The Cancer Personality:
Its Importance in Healing
Evidence of a relationship between cancer and personality type has existed for centuries. Going back in history to the second century AD, Galen, a Greek physician famous for his astute observations of patients and for his accurate descriptions of diseases, noted that women with breast cancer frequently had a tendency to be melancholic.
In dealing with many thousands of cancer patients over the past many years, it has been our observation that there are certain personality traits which are rather consistently present in the cancer-susceptible individual. These characteristics are as follows:
1) Being highly conscientious, dutiful, responsible, caring, hard-working, and usually of above average intelligence.
2) Exhibiting a strong tendency toward carrying other people’s burdens and toward taking on extra obligations, often “worrying for others.”
3) Having a deep-seated need to make others happy, tending to be “people pleasers.” Having a great need for approval.
4) Often having a history of lack of closeness with one or both parents, sometimes, later in life, resulting in lack of closeness with spouse or others who would normally be close.
5) Harboring long-suppressed toxic emotions, such as anger, resentment and/or hostility. Typically the cancer-susceptible individual internalizes such emotions and has great difficulty expressing them.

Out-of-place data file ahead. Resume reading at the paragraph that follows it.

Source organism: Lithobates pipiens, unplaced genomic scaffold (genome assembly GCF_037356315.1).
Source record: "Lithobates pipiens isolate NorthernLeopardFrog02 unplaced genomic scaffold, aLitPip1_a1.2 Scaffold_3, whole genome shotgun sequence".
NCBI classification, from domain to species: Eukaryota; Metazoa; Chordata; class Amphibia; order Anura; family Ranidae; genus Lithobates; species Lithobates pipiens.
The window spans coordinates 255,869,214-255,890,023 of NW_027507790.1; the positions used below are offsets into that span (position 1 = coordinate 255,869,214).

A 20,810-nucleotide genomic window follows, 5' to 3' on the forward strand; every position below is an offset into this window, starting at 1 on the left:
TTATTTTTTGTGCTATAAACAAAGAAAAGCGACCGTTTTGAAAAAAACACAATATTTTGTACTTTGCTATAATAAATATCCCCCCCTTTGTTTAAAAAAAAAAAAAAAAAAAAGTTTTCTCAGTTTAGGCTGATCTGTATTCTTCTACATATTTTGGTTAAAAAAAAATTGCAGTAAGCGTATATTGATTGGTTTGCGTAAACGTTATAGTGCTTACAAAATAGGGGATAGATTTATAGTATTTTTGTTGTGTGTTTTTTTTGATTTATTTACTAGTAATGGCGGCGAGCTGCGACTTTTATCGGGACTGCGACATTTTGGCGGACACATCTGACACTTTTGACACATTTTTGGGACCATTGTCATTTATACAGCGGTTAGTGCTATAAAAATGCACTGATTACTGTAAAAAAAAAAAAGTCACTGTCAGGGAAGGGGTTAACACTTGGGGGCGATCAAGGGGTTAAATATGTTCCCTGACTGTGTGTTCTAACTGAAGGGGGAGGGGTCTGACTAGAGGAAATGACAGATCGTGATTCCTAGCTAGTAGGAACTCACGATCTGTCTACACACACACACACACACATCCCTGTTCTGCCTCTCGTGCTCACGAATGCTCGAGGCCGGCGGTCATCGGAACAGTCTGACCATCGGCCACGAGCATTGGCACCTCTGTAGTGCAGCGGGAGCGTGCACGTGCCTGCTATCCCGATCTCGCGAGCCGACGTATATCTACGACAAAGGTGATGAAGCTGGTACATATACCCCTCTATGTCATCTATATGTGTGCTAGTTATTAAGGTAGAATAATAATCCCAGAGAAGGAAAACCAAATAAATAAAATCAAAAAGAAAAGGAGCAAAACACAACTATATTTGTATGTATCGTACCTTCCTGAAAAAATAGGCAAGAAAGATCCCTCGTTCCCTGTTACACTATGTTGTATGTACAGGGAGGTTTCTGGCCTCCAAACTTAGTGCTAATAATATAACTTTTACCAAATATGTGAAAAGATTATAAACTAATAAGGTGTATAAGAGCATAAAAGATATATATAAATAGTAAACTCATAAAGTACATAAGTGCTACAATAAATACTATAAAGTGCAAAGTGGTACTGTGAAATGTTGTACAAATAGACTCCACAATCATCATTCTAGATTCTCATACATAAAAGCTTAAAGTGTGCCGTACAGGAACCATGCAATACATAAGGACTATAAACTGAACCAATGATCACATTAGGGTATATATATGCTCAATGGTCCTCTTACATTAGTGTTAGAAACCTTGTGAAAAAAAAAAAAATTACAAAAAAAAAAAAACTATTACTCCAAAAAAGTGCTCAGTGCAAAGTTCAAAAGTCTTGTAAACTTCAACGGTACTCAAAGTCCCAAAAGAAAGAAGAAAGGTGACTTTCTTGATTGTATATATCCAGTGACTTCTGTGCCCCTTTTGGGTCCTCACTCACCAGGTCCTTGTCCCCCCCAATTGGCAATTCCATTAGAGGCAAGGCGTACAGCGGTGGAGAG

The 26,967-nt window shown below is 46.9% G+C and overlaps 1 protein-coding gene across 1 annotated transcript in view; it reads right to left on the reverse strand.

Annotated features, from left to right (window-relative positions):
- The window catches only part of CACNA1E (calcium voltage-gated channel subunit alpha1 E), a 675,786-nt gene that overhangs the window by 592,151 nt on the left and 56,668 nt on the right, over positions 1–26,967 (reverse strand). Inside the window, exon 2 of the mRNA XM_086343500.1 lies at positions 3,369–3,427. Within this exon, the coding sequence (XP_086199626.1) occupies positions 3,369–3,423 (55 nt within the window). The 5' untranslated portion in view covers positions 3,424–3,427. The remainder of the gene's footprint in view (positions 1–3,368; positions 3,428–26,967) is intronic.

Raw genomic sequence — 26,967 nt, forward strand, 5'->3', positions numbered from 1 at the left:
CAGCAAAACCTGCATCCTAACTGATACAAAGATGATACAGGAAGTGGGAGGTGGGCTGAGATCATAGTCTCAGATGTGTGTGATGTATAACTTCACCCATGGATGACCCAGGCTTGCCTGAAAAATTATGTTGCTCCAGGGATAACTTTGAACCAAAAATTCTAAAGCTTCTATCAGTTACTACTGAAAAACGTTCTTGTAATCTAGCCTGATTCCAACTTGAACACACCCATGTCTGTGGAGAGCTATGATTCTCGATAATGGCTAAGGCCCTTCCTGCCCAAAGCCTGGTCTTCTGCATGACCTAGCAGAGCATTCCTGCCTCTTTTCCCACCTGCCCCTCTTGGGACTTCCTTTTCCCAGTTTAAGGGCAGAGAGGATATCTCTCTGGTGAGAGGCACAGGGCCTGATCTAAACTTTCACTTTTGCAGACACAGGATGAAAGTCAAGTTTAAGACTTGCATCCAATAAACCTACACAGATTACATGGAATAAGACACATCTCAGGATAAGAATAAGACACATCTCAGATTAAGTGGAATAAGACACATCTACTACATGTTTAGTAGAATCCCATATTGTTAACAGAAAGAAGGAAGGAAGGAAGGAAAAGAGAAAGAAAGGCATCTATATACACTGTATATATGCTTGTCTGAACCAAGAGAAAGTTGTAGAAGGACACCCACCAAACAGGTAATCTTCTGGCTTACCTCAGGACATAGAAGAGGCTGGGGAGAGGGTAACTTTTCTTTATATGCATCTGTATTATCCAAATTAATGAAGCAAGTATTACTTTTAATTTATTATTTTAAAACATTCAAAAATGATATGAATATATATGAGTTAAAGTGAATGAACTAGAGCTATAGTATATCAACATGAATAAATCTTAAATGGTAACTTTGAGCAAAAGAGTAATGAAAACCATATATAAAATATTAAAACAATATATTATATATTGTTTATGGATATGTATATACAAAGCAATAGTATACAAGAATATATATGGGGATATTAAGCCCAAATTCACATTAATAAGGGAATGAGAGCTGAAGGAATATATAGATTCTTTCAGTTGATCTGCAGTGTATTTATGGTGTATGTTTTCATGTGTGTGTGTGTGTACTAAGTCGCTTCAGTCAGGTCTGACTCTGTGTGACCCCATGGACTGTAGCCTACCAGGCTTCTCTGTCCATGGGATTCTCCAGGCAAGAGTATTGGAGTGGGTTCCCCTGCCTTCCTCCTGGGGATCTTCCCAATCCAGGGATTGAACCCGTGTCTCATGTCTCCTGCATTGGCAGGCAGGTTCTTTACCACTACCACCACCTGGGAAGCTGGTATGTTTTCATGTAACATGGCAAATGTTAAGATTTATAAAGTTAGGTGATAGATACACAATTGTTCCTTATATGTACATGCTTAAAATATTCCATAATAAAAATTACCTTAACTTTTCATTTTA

6) Reacting adversely to stress, often becoming unable to cope adequately with such stress. Usually experiencing an especially damaging event about 2 years before the onset of detectable cancer. The patient is unable to cope with this traumatic event or series of events, which comes as a “last straw” on top of years of suppressed reactions to stress.
7) Showing an inability to resolve deep-seated emotional problems and conflicts, usually arising in childhood, often even being unaware of their presence.
Typical of the cancer-susceptible personality, as noted above, is the long-standing tendency to suppress “toxic emotions,” particularly anger. Usually starting in childhood, this individual has held in his/her hostility and other unacceptable emotions. More often than not, this feature of the affected personality has its origins in feelings of rejection by one or both parents. Whether these feelings or rejection are justified or not, it is the perception of rejection that matters, and this results in a lack of closeness with the “rejecting” parent or parents, followed later in life by a similar lack of closeness with spouses and others with whom close relationships would normally develop. Those at higher risk for cancer tend to develop feelings of loneliness as a result of their having been deprived of affection and acceptance earlier in life, even if this is merely their own perception. These people have a tremendous need for approval and acceptance, developing a very high sensitivity to the needs of others while suppressing their own emotional needs.